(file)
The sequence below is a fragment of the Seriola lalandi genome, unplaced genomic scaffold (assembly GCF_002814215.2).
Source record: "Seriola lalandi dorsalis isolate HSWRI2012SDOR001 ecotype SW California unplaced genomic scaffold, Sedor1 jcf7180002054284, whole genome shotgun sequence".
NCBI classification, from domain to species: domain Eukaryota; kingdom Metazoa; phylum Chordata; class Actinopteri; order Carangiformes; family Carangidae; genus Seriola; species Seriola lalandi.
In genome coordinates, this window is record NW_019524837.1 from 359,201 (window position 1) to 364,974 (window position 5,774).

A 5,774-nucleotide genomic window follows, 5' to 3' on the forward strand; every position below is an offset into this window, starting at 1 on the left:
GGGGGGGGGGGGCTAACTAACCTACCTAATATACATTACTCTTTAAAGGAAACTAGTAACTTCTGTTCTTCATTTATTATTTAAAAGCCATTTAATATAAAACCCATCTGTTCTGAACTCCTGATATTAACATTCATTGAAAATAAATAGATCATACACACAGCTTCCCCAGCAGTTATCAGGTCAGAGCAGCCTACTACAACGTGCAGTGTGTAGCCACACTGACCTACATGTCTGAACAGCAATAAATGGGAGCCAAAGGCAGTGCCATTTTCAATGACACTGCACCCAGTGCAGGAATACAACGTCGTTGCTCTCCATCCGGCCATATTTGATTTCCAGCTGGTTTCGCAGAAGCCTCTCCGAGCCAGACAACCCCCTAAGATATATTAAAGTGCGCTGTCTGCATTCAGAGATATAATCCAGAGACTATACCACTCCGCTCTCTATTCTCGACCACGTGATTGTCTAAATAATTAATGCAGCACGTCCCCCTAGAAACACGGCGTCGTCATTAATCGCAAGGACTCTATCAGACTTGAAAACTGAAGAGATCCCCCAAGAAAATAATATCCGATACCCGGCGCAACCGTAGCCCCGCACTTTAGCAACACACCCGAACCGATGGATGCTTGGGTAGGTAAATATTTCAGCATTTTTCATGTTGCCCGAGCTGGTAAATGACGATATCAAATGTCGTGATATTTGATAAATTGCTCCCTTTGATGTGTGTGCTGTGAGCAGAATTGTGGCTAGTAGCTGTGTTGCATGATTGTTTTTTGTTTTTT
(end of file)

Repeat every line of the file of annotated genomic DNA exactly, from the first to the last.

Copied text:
The sequence below is a fragment of the Seriola lalandi genome, unplaced genomic scaffold (assembly GCF_002814215.2).
Source record: "Seriola lalandi dorsalis isolate HSWRI2012SDOR001 ecotype SW California unplaced genomic scaffold, Sedor1 jcf7180002054284, whole genome shotgun sequence".
NCBI classification, from domain to species: domain Eukaryota; kingdom Metazoa; phylum Chordata; class Actinopteri; order Carangiformes; family Carangidae; genus Seriola; species Seriola lalandi.
In genome coordinates, this window is record NW_019524837.1 from 359,201 (window position 1) to 364,974 (window position 5,774).

A 5,774-nucleotide genomic window follows, 5' to 3' on the forward strand; every position below is an offset into this window, starting at 1 on the left:
GGGGGGGGGGGGCTAACTAACCTACCTAATATACATTACTCTTTAAAGGAAACTAGTAACTTCTGTTCTTCATTTATTATTTAAAAGCCATTTAATATAAAACCCATCTGTTCTGAACTCCTGATATTAACATTCATTGAAAATAAATAGATCATACACACAGCTTCCCCAGCAGTTATCAGGTCAGAGCAGCCTACTACAACGTGCAGTGTGTAGCCACACTGACCTACATGTCTGAACAGCAATAAATGGGAGCCAAAGGCAGTGCCATTTTCAATGACACTGCACCCAGTGCAGGAATACAACGTCGTTGCTCTCCATCCGGCCATATTTGATTTCCAGCTGGTTTCGCAGAAGCCTCTCCGAGCCAGACAACCCCCTAAGATATATTAAAGTGCGCTGTCTGCATTCAGAGATATAATCCAGAGACTATACCACTCCGCTCTCTATTCTCGACCACGTGATTGTCTAAATAATTAATGCAGCACGTCCCCCTAGAAACACGGCGTCGTCATTAATCGCAAGGACTCTATCAGACTTGAAAACTGAAGAGATCCCCCAAGAAAATAATATCCGATACCCGGCGCAACCGTAGCCCCGCACTTTAGCAACACACCCGAACCGATGGATGCTTGGGTAGGTAAATATTTCAGCATTTTTCATGTTGCCCGAGCTGGTAAATGACGATATCAAATGTCGTGATATTTGATAAATTGCTCCCTTTGATGTGTGTGCTGTGAGCAGAATTGTGGCTAGTAGCTGTGTTGCATGATTGTTTTTTGTTTTTT